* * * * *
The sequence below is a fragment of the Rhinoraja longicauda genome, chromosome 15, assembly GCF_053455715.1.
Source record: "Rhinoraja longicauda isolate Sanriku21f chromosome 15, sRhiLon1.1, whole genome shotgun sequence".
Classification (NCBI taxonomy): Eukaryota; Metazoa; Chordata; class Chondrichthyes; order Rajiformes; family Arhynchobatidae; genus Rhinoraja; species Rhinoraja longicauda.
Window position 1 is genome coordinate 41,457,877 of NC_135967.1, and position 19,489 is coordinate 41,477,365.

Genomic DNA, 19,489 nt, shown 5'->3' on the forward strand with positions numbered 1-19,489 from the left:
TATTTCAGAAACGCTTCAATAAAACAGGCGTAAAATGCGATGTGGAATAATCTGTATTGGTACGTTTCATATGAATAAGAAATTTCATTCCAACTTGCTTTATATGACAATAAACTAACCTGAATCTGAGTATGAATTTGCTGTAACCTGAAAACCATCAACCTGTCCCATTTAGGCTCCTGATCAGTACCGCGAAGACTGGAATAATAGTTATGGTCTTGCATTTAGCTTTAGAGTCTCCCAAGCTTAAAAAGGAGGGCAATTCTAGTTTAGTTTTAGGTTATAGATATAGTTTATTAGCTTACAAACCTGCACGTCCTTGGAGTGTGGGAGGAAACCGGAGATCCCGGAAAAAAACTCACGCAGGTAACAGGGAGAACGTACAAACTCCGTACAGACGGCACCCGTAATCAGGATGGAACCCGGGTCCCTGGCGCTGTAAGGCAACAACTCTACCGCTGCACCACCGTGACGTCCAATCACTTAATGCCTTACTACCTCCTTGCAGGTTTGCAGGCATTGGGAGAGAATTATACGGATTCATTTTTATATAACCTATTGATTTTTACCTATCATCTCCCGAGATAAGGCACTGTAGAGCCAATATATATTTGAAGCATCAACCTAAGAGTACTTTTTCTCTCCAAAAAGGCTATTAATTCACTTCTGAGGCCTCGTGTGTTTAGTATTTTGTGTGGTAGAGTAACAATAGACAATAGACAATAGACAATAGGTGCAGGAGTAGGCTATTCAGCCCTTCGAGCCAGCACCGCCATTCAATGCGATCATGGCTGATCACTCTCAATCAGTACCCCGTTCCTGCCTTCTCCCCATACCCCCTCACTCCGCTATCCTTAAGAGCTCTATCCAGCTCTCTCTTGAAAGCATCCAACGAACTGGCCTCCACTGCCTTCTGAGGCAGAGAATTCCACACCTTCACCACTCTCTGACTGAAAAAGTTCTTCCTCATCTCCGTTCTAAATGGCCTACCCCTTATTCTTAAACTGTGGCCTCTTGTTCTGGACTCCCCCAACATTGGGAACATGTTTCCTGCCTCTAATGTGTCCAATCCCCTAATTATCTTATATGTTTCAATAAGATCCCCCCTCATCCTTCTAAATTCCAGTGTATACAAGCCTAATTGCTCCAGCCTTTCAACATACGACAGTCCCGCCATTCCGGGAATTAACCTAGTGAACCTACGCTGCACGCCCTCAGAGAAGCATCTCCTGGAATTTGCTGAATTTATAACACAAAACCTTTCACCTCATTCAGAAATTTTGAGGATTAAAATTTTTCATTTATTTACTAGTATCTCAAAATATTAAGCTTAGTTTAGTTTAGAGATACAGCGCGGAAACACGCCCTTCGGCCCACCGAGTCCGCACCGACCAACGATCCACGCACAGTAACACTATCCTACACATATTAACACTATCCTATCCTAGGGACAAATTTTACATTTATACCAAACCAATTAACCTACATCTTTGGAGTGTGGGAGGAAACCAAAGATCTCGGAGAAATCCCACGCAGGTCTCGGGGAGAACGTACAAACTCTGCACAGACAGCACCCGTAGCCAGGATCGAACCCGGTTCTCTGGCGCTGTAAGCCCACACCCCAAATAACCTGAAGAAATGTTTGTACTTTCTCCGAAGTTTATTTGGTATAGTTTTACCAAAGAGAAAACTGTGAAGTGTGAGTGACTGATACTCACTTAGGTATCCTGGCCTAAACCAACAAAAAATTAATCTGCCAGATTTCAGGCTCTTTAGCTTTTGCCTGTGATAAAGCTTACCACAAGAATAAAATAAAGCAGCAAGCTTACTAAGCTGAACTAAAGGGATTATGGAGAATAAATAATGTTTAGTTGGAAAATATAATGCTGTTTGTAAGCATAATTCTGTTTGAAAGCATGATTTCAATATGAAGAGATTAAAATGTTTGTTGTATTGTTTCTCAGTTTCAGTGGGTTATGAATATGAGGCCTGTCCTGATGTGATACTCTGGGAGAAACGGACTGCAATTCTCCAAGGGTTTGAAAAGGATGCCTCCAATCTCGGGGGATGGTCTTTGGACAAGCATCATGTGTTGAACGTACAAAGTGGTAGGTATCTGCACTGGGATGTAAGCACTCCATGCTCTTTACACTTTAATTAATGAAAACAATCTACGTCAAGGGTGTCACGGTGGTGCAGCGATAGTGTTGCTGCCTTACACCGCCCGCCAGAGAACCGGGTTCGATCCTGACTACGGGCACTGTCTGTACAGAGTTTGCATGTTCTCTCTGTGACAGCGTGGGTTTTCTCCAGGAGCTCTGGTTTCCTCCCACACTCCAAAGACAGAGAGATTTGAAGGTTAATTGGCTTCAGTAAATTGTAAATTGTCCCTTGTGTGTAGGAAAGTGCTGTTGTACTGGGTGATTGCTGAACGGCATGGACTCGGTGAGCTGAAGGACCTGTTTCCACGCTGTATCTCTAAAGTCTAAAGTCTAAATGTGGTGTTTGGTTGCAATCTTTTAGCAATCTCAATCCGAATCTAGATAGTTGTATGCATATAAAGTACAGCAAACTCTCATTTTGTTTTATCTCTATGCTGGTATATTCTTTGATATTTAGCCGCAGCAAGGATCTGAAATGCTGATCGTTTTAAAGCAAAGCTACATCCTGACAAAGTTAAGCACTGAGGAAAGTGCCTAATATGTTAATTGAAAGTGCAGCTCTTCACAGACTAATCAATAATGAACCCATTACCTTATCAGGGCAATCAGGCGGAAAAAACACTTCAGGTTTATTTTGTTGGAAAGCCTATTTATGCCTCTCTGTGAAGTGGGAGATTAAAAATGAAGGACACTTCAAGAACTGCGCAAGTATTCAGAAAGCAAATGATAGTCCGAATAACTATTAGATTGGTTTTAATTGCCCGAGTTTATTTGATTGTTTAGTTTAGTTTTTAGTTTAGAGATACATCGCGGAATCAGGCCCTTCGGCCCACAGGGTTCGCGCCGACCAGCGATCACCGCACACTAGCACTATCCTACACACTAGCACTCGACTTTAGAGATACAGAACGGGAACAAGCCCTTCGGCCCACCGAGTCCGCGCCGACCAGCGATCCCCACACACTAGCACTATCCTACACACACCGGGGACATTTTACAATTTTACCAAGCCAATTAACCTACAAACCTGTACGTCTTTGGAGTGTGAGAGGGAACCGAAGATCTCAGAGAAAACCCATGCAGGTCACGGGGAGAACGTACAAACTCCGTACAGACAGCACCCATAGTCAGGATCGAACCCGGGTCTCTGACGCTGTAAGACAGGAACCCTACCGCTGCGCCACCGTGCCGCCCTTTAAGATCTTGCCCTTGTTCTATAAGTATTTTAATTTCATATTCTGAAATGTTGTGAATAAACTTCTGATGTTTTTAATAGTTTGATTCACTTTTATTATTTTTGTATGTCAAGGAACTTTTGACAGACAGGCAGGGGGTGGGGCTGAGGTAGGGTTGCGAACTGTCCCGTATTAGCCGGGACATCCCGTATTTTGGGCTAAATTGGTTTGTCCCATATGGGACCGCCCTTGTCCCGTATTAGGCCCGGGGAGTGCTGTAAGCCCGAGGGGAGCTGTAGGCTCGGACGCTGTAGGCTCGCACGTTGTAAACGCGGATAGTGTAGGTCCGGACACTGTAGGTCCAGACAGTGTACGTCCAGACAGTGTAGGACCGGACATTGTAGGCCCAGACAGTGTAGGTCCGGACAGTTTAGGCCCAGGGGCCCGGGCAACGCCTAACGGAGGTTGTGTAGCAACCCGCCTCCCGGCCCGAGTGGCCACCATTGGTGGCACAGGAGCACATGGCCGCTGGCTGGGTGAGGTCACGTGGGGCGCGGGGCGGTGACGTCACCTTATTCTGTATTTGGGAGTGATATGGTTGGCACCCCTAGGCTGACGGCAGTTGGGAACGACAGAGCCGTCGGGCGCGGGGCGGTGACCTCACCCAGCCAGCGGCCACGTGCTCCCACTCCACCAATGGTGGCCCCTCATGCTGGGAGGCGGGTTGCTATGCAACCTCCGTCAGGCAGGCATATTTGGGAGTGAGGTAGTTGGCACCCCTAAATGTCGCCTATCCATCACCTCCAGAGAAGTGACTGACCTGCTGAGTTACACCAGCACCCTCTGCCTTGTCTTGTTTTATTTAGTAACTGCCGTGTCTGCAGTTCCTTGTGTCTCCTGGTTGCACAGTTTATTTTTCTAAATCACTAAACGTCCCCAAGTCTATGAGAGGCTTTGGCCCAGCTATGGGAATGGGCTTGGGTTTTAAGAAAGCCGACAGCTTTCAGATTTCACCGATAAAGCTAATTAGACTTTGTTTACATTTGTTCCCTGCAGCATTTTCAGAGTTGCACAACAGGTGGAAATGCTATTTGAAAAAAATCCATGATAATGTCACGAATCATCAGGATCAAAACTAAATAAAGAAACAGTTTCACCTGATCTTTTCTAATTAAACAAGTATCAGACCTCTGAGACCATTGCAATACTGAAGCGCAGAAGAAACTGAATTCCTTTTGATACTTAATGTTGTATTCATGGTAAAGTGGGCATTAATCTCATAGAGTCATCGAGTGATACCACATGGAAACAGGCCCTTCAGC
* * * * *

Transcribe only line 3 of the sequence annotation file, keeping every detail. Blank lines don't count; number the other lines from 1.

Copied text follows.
Classification (NCBI taxonomy): Eukaryota; Metazoa; Chordata; class Chondrichthyes; order Rajiformes; family Arhynchobatidae; genus Rhinoraja; species Rhinoraja longicauda.